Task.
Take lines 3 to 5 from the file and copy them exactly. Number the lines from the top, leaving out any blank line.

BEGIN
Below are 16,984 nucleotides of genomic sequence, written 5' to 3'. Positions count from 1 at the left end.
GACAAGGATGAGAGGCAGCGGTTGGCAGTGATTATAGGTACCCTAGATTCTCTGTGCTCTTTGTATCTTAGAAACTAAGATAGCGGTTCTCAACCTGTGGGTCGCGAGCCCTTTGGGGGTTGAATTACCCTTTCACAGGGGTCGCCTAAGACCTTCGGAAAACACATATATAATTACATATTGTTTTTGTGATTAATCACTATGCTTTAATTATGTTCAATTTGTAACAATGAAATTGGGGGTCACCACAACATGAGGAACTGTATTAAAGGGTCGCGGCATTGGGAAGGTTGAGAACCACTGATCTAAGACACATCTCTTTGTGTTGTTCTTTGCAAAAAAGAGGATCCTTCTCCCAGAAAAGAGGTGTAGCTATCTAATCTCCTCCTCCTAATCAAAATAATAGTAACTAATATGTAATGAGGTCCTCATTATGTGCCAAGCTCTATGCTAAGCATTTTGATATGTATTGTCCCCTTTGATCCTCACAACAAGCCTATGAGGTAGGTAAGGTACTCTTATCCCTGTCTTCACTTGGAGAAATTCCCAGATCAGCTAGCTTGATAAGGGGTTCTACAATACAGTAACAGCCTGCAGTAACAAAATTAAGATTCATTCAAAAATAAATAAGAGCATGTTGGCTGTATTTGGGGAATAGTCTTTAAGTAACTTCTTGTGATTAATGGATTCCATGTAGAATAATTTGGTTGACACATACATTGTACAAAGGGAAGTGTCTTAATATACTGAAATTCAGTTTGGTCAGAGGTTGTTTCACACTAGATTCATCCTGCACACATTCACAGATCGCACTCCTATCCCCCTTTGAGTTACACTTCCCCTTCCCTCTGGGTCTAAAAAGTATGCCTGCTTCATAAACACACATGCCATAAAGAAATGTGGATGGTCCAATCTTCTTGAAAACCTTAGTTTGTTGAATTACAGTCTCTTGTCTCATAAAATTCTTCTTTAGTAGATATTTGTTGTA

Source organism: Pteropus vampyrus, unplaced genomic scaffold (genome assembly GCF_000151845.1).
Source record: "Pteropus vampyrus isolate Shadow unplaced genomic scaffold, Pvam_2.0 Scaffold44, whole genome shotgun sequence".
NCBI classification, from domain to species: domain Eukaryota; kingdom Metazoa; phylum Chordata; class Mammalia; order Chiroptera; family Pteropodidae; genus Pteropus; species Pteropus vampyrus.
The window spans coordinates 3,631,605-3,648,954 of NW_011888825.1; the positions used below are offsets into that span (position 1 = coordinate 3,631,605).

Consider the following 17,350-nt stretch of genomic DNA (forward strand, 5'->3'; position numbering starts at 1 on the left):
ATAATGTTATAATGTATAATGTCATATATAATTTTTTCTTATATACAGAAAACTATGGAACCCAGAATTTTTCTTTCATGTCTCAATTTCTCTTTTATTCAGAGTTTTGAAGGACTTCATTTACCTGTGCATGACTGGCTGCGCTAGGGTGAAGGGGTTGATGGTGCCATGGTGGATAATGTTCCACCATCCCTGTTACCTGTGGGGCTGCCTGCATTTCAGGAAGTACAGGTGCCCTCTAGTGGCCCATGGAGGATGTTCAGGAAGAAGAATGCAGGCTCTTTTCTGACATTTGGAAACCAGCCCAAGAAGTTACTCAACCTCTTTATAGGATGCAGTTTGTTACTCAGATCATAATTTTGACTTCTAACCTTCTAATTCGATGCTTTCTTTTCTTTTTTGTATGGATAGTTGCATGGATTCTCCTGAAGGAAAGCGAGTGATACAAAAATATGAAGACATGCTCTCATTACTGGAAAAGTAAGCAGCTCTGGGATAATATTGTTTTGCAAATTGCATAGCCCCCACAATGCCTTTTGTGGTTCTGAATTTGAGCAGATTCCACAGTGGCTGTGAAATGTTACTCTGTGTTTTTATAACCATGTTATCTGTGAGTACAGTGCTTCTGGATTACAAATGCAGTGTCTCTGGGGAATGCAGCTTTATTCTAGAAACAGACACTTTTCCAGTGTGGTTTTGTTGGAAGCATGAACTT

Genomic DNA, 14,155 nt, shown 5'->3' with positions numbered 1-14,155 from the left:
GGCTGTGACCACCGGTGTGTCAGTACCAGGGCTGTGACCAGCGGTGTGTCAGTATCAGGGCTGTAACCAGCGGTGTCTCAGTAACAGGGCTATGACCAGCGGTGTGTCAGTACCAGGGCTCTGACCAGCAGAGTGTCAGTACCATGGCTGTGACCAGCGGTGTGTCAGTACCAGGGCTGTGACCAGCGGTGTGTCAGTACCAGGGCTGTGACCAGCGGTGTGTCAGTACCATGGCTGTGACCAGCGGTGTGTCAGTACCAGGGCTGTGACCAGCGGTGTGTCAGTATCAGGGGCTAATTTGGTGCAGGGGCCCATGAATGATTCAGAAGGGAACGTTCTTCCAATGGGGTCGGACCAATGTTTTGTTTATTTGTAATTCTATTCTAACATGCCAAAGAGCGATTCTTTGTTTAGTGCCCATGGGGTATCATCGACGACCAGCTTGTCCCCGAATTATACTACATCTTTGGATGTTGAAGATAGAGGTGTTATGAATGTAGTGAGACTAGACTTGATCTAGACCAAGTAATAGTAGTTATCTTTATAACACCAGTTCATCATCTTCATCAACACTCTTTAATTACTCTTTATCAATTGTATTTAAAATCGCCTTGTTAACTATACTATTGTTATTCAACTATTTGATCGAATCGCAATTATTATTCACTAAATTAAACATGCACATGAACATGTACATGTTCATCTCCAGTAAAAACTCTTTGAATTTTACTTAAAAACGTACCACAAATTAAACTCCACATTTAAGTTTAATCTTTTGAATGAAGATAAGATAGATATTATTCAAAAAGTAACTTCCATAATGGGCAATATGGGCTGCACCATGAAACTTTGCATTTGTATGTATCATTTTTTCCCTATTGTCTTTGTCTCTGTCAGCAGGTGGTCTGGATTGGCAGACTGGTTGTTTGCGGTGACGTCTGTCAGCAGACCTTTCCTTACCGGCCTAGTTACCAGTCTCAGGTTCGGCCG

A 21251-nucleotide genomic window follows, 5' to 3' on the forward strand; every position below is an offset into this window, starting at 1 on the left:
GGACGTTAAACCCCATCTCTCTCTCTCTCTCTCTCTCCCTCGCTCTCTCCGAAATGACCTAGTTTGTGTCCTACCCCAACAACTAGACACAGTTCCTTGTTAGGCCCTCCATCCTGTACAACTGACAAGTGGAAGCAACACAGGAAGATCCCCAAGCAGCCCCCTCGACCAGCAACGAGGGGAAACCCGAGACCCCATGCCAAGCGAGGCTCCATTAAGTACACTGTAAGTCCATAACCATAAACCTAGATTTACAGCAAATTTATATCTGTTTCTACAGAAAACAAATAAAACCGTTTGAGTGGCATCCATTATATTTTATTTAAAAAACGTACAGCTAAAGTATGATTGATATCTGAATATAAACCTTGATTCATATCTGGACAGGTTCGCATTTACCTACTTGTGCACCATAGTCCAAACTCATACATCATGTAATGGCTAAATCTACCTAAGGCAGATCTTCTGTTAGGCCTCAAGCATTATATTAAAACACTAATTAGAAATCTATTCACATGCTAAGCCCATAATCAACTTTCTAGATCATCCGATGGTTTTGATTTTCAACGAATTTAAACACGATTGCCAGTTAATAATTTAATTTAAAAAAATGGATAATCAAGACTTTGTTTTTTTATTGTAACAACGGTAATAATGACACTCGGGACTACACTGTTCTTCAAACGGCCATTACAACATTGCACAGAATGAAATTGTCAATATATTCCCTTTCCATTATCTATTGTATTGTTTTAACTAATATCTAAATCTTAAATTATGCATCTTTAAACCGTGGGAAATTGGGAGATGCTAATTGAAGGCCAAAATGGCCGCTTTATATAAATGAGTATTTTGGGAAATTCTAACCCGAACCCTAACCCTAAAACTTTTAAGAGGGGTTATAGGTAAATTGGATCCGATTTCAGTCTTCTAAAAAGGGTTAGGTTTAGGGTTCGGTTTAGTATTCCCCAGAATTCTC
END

Source organism: Pteropus vampyrus, unplaced genomic scaffold (genome assembly GCF_000151845.1).
Source record: "Pteropus vampyrus isolate Shadow unplaced genomic scaffold, Pvam_2.0 Scaffold44, whole genome shotgun sequence".
NCBI classification, from domain to species: domain Eukaryota; kingdom Metazoa; phylum Chordata; class Mammalia; order Chiroptera; family Pteropodidae; genus Pteropus; species Pteropus vampyrus.